Many thanks for giving it a think!
    Matthias

    • Dom Sammut
      http://bit.ly/WQJUtY#comment-53

      Dom Sammut

      Hi Matthias,

      Thanks for your question!

      Will the code wait for the hitCallback before redirecting to the new URL? Without putting any sort of variable or function to execute inside the hitCallback function, or more to the point, prevent your code / HTML that is directing the browser to go to the new URL, then the hitCallback function will have no effect.

      Ideally, depending on your setup, you first need to prevent the action of address change from firing.

      If it’s an anchor tag, something simple like:

      $("a").on("click", function (e), {
         e.preventDefault();
      });
      

      Since you have stipulated you can’t get the URL inside the hitCallback function, you could maybe have a variable that sits outside the function that is set to false, and inside the hitCallback function, set it to true. You could then have a function that checks this variable every 200ms.

      var linkReady = false;
      
      // The DOM element that triggers the event
      $("a").on("click", function (e) {
      
          var theurl = $(this).attr("href");
      
          e.preventDefault();
      
          setInterval(function () {
              if (linkReady === true) {
                  //Trigger the URL here.
                  document.location = theurl;
              }
          }, 200);
      
      });
      
      //The original GA script provided
      function GALoginButton() {
          ga('send', 'event', 'Login Page', 'Login', 'Login Button', {
              'hitCallback': function () {
                  linkReady = true;
              }
          });
      } 
      

      If you have a code example, I can give a better assessment of the best approach, as the one above is a shot in the dark at how your script is possibly setup :)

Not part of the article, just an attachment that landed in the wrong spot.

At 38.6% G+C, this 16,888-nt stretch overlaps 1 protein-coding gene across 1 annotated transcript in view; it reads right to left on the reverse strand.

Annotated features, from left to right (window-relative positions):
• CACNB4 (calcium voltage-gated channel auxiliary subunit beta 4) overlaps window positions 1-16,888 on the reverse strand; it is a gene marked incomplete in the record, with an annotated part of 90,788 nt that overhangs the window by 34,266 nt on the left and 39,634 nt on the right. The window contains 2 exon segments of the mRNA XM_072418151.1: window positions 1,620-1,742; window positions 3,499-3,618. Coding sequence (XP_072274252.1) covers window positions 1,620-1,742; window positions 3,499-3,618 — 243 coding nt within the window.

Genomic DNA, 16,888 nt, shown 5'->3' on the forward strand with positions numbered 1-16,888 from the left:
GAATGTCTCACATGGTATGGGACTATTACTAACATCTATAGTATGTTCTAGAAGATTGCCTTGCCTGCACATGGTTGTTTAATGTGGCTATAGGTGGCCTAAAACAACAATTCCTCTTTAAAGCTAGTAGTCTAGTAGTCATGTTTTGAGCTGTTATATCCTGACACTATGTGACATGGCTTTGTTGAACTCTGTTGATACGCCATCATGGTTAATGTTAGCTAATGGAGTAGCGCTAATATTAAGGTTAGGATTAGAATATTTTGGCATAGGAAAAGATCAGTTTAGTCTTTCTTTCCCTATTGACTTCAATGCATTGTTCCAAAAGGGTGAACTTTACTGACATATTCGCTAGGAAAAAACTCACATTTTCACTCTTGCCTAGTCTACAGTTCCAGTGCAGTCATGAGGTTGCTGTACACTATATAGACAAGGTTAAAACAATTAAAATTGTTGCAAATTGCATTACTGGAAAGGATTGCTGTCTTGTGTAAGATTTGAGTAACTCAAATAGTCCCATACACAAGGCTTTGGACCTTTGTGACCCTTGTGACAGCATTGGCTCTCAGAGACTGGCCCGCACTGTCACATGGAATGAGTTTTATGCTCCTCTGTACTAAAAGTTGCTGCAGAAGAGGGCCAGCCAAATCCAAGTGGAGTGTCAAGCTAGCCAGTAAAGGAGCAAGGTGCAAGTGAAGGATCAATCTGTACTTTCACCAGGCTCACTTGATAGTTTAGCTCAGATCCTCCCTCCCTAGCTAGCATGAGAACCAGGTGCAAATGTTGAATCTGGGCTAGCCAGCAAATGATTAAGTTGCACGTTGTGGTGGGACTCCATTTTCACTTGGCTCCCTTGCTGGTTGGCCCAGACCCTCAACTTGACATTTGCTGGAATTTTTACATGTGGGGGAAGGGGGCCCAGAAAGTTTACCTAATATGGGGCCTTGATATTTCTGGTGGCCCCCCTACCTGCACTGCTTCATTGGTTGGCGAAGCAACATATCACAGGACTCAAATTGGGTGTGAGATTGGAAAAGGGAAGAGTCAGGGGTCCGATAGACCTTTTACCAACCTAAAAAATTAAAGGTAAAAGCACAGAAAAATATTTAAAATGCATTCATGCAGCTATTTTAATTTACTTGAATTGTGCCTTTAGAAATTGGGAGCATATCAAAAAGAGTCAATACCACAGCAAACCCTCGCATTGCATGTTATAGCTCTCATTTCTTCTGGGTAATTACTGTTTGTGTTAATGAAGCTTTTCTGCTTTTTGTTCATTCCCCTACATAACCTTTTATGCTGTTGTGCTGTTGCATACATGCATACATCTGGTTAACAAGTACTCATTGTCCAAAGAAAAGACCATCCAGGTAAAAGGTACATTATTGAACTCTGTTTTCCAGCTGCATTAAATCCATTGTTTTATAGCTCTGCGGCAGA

• Matthias
        http://bit.ly/WQJUtY#comment-54

        Matthias

        Hi Dom, thank you so much for your reply and the awesome suggested solution! We will test your approach and I will let you know how it goes. If need be I will check with the devs to explain their implementation a bit more. Many thanks!

  3. Harshil Adesara
    http://bit.ly/WQJUtY#comment-9

    Harshil Adesara

    Hello Dom,
    I have a situation where there are multiple events being fired before the new URL loads.

    For example:

    ga('send', 'event', 'image1', 'some action', );
    ga('send', 'event', 'image2', 'some action', );
    
    var href = "http://www.domsammut.com/";       
    ga('send', 'event', 'image3', 'some action', {
        'hitCallback' : function () {
            document.location = url;
        }
    });
    

    For this snippet, we can ensure that the third event will be fired before the page changes, but how can we ensure that the first two events are fired for sure?

    • Dom Sammut
      http://bit.ly/WQJUtY#comment-10

      Dom Sammut

      Hi Harshil,

      Thanks for your great question.

      In your situation you could do the following:

      var url = "http://www.domsammut.com/";
          
      ga("send", "event", "image1", "some action", {
          "hitCallback" : function () {
              //event 1 has successfully fired
              ga("send", "event", "image2", "some action", {
                  "hitCallback" : function () {
                     //event 2 has successfully fired 
                      ga("send", "event", "image3", "some action", {
                          "hitCallback" : function () {
                              //event 3 has successfully fired, now redirect the user
                              document.location = url;
                          }
                      });
                      
                  }
              });
              
          }
      });
      

      By nesting the events inside the “hitCallback” method, it ensures that we only redirect the user once the three events have been successfully sent to Google.